- We discuss how duty of care as an employer remains the same for employees working from home as it does in the office
Considerations for business owners:
- Issuing a self assessment for those working from home to ensure they have a safe and secure working environment
- Requesting a home visit to check the appropriateness if you feel necessary
- Bearing in mind cost implications to make sure you are fulfilling your duty of care
- The importance of documenting your auditing process
- Taking time to consider the fragmented cost saving of ‘dumping the office’
- A matter of semantics – until working from home becomes custom and practice, asking someone to work from home is different rather having given them permission to. This directly impacts your health and safety considerations
“This is NOT an exercise in covering your backside just in case something goes wrong, this is an exercise in making sure nothing goes wrong in the first place” – Ruth Johnson, INK Group
Data Protection and Security
- We discuss the importance of data protection and the steps employers can take to ensure security remains front of mind for employees working from home
- Data is a huge risk area for remote working
- House/flat shares, open computers, unsecured networks – risk is multiplied many times when employees are working from home
Maintaining Brand Identity
- The risks and impact home working may have on brand identity
- Considerations on how to maintain your brand value in a home working space
- How do you make sure your customer who is dealing with your home working team has an experience which is fluid and professional?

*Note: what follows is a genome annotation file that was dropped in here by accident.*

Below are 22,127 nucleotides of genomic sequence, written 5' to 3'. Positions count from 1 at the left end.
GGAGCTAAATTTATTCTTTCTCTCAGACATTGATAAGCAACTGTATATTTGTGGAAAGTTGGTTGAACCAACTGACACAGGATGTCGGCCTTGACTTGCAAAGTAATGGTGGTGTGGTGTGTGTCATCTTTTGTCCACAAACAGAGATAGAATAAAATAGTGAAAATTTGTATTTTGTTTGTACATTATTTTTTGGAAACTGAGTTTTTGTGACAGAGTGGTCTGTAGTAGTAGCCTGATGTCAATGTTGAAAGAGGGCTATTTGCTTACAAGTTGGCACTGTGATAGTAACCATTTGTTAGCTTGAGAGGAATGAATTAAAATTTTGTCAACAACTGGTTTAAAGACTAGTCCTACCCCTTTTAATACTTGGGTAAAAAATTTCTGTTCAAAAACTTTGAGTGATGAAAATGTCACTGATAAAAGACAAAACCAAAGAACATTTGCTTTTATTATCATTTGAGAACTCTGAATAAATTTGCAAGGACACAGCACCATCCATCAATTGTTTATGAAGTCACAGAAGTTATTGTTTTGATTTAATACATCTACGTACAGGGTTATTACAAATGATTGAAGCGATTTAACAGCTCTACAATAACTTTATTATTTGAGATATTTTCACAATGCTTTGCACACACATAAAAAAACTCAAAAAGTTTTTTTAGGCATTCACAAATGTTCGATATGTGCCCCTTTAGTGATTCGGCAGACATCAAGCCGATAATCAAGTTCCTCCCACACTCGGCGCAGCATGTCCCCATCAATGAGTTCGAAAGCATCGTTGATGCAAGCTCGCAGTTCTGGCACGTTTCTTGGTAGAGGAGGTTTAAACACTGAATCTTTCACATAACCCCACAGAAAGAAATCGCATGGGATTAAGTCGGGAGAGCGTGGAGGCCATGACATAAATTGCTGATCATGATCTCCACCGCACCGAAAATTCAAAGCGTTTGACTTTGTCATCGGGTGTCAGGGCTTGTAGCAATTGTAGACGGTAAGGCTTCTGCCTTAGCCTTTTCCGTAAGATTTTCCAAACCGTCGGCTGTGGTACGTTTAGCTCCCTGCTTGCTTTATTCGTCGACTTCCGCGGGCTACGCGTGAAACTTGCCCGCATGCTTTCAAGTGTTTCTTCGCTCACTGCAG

Space or Base
A concept I am speaking to my clients a lot about is that of space or base. Most people will need some sort of office from which to maintain engagement, meetings and development, but what this looks like is up for debate.
- We discuss the differences between having a place to be based as a business, with people choosing whether to work remotely, or having people work remotely and dedicating a space whereby they can come together
- The ultimate ambition is to create a framework that enables anyone to work from anywhere to do their best possible work
o Same client experience
o Quality of delivery is the same
o Employees gets the same development opportunities
Guidelines of Expectation
- Flexibility is a huge plus for home workers but can impact on the smooth delivery between clients and remote working teams
- Create core office time – when will ALL your staff be available?
- Give clear instruction to stop employees from overworking not just underworking
- Without this, employers may see a rise in employee stress and undue churn
Extra costs – reasonable for the business to assume with home working
- Commuting costs to the office
- Consider expenses of home working – tax free allowance for businesses offering home working (£26 a month)
I would love to hear if there are any specific questions you are asking yourself as a business leader, or if you have put in place any policies or guidelines which are working well. In the coming weeks we will be putting together a number of short articles focussing on the questions raised during the conversation so please share, contribute and add to the discussion.